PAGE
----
With a team built around a solid core who have come through Europe's oldest juniors competition, the Vikings have been consistently on the winners' list, defeating arch-rivals Sweden and newer test adversaries Germany this year and last, although the Irish proved too strong in their 2007 test.
The Vikings will be back to show they are a force to be reckoned with this year, under the guidance of veteran coach and long-time Danish footy identity Jim Campion.
Recent AFL Commissioner Colin Carter has returned to a position on the board of the Geelong Football Club. He left Geelong in 1993 to join the AFL Commission, serving there until early 2008. Amongst more widely known activities such as the report "Establishing the basis of future success" (adopted by the original VFL commission in 1985 as its strategy for competition equalization, ground rationalization and growing the national competition), Carter is also regarded as a key driver who pushed the AFL towards greater international involvement.
An emotional email sent by Kevin Nafte, an Israeli member of the Peace Team that will take part in the 2008 International Cup can be read below. It helps an audience outside of the Israel/Palestine region understand the huge challenges faced in getting the Peace Team to Melbourne. But after reading the email, it's easy to see that it was well worth the effort.
The Australian squad of 20 was selected from some of the best amateur players in the nation and Victoria, SA, WA and Tasmania are all represented (these are the states that are members of the amateur council).
The Australian team leaves for Ireland on Monday 29th of September and returns on Wednesday 15th of October.
With the Asian Championships fast approaching, a number of the contenders had serious hitouts on the weekend of July 26th.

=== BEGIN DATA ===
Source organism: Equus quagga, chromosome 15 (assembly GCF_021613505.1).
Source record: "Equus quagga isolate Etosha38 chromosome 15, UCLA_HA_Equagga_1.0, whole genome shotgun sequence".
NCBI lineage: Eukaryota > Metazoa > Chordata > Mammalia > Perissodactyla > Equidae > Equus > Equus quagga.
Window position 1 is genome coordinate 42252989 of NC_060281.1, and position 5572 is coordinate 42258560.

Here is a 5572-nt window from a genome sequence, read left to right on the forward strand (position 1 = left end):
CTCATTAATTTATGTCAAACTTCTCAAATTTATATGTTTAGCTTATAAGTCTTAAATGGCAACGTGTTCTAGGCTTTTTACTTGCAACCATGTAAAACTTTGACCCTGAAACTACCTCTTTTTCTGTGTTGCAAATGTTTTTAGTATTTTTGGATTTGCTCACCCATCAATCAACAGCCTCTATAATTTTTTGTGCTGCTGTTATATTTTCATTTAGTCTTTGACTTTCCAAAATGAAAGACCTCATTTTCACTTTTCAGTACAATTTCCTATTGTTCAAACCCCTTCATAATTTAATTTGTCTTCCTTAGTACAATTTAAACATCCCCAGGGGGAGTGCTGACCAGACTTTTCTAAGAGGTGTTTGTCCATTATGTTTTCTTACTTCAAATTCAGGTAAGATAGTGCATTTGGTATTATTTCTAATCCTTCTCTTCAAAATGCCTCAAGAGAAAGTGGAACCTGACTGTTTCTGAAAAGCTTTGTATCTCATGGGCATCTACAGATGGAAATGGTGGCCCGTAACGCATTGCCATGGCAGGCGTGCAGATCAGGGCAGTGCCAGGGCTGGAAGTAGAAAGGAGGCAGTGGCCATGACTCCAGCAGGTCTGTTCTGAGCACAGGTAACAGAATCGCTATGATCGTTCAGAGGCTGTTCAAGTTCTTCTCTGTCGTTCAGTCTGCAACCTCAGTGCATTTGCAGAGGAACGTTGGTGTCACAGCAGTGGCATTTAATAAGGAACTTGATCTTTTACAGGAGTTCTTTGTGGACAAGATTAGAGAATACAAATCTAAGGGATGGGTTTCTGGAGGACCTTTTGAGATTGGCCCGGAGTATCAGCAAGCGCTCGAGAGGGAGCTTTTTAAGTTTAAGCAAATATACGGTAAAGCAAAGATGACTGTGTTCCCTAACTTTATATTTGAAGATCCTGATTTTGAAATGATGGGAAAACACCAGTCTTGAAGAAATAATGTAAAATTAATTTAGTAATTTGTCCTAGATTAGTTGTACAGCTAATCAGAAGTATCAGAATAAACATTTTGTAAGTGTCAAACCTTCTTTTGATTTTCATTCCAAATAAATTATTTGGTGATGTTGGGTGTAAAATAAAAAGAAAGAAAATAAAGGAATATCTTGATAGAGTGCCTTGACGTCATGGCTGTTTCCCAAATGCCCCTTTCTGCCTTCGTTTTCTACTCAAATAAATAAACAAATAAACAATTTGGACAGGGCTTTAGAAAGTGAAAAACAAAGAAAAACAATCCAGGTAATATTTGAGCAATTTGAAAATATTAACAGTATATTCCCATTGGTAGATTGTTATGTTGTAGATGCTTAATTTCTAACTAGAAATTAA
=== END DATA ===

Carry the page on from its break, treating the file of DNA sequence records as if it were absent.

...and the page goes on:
At the picturesque Cibubur Oval in Jakarta, the visiting Singapore Wombats proved too powerful for the Jakarta Bintangs, running out winners 19.13.127 to 11.12.78. Jakarta are always very hard to beat at home so this was a big win for the Wombats. As hosts of the Asian Championships they deserve to be favourites to lift the trophy. Match report at the Wombats website.
In Pattaya, south of Bangkok, the Thailand Tigers overcame a spirited Hong Kong Dragons side. The Dragons fought back from a five goal half-time deficit before going down by 11 points in a fierce, low-scoring game. The Dragons have often lost away games only to come up trumps in the Asian Championships so not too much should be read into this, but reports are that Thailand could spring some major surprises on September 6th. Match report at the Dragons homepage.
And at the University of Laos the Vietnam Swans overcame the Laos Elephants 80 points to 55. A good win for the Swans with a depleted team but given that this was only the second international game the Laos boys have played, the Swans were expected to win. Match report at the Lao Elephants homepage.
The next big game in Asia is at the Alice Smith Ground in Kuala Lumpur on 26th August when the current Changi Cup holders, the Malaysian Warriors, take on Singapore in both teams' final games prior to the Championships.
Editor's note: WFN welcomes Graeme "GC" Carey from the Malaysian Warriors onboard as our new Asia correspondent. GC is a well-known figure around the Asian club circuit and we look forward to benefitting from his insights into this neck of the footballing woods.
The USFooty Website last week ran a note on its front page that Greg Norman was playing golf in Colorado Springs at the US Senior Open golf tournament with a tenuous link to the fact that the 2008 USAFL Nationals will be taking place in Colorado Springs. More interestingly was the following footage featured in much press in Australia (and I assume elsewhere in the world) of a black bear roaming the course.
Always looking for media attention to bolster the profile of the game in the US, it would seem that the organizing committee might want to organise some wildlife of their own. Perhaps scenes reminiscent of the International Rules clash in Ireland a few years back (where a small dog decided to join the match) could see a bear run onto the ground during a game and chase the ball and players around? Then again it might be easier to dress up Rich Mann or Paul O’Keefe in a bear suit and let them loose?